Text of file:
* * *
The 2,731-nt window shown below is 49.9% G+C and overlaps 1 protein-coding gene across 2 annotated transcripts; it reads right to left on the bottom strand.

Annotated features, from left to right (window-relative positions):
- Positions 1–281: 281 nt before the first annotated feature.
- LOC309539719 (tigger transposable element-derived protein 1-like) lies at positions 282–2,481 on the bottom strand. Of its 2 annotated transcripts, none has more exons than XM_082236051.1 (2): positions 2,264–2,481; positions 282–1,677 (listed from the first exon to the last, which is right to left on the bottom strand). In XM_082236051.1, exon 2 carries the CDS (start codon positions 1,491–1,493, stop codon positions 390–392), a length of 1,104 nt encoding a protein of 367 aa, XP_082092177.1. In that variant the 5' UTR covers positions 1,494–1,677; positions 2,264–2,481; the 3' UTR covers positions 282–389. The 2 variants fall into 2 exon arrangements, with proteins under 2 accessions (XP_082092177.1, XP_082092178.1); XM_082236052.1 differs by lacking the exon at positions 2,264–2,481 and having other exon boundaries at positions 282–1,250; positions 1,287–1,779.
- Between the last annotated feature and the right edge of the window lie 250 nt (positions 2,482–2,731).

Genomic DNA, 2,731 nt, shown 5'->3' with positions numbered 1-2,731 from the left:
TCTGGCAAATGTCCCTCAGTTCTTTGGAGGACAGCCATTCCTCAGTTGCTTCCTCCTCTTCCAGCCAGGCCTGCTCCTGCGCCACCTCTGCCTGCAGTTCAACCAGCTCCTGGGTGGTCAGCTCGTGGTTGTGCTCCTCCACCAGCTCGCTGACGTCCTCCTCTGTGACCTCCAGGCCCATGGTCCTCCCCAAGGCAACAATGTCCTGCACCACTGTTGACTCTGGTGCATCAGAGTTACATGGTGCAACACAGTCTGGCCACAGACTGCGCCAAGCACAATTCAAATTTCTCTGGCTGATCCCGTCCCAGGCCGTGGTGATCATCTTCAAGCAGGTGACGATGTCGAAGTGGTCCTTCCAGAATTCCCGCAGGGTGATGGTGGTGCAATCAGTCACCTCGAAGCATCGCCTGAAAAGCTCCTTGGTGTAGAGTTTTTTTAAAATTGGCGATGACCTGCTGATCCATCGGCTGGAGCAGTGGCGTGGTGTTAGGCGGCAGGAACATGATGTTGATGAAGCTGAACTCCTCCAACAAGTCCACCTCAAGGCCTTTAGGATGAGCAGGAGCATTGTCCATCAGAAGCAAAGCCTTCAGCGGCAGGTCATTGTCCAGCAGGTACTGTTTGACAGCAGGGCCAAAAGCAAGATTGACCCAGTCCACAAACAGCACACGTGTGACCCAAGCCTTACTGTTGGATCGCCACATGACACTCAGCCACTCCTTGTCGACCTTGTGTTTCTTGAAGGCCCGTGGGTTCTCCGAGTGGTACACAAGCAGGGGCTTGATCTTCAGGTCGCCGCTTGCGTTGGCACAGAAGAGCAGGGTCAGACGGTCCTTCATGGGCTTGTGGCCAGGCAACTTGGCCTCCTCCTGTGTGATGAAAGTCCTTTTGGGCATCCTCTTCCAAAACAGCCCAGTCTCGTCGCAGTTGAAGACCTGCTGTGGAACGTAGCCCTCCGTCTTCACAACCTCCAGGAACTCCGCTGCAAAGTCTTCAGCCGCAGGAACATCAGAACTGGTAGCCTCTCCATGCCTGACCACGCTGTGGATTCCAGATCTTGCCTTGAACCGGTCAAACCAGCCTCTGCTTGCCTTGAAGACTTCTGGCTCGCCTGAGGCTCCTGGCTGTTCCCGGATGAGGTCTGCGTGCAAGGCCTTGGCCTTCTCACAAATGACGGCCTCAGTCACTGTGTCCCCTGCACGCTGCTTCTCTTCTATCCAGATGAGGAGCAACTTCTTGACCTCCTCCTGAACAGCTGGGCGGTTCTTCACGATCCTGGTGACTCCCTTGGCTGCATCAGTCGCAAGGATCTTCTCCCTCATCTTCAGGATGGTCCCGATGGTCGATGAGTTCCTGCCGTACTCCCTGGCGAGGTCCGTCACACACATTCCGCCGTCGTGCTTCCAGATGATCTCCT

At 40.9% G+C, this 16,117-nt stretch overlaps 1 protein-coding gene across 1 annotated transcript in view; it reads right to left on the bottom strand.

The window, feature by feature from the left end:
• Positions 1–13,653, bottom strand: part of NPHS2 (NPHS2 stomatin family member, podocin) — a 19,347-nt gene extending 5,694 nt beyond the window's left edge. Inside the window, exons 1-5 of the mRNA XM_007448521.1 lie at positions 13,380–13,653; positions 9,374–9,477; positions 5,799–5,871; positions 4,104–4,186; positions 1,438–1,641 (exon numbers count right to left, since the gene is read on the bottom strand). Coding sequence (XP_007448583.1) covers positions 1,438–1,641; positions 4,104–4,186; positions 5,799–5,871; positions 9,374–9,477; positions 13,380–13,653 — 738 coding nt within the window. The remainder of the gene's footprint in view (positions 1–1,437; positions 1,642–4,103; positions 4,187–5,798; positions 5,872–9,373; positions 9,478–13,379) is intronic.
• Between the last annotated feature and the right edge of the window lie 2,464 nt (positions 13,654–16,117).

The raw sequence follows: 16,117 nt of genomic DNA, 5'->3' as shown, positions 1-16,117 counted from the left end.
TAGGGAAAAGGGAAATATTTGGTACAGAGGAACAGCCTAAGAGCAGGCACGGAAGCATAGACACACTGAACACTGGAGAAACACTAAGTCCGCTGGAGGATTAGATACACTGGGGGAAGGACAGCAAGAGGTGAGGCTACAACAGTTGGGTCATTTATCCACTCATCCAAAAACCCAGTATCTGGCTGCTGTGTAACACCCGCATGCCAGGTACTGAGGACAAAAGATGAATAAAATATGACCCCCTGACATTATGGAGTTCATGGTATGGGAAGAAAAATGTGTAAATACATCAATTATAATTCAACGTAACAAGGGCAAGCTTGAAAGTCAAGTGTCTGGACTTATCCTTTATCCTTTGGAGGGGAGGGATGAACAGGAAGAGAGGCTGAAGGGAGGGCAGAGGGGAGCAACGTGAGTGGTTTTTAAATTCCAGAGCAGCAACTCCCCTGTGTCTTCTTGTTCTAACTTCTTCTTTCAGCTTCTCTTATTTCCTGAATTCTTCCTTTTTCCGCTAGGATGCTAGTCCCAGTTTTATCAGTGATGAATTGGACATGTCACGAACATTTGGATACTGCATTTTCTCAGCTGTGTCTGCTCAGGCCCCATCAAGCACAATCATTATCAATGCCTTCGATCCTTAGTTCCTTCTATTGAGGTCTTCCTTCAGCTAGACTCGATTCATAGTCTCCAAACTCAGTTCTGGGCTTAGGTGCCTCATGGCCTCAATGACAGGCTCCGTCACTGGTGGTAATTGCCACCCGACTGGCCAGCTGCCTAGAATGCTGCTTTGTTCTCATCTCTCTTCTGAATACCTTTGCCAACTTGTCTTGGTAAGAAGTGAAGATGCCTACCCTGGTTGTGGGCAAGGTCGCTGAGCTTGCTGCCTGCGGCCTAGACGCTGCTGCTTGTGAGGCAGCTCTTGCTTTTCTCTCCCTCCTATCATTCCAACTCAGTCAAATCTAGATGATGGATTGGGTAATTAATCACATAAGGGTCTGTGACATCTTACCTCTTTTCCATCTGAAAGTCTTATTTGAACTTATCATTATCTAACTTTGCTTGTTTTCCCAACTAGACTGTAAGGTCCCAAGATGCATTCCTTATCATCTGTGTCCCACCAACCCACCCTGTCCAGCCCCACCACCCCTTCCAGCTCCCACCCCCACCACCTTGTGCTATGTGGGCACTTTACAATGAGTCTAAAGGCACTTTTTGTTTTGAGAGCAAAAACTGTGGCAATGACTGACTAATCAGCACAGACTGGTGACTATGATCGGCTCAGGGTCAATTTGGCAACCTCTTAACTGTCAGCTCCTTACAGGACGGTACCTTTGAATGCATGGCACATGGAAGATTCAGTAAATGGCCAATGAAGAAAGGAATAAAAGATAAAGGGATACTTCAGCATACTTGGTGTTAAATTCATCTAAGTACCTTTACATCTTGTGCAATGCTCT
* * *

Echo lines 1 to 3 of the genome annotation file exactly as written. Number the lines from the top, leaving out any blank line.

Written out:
The 2,731-nt window shown below is 49.9% G+C and overlaps 1 protein-coding gene across 2 annotated transcripts; it reads right to left on the bottom strand.

Annotated features, from left to right (window-relative positions):
- Positions 1–281: 281 nt before the first annotated feature.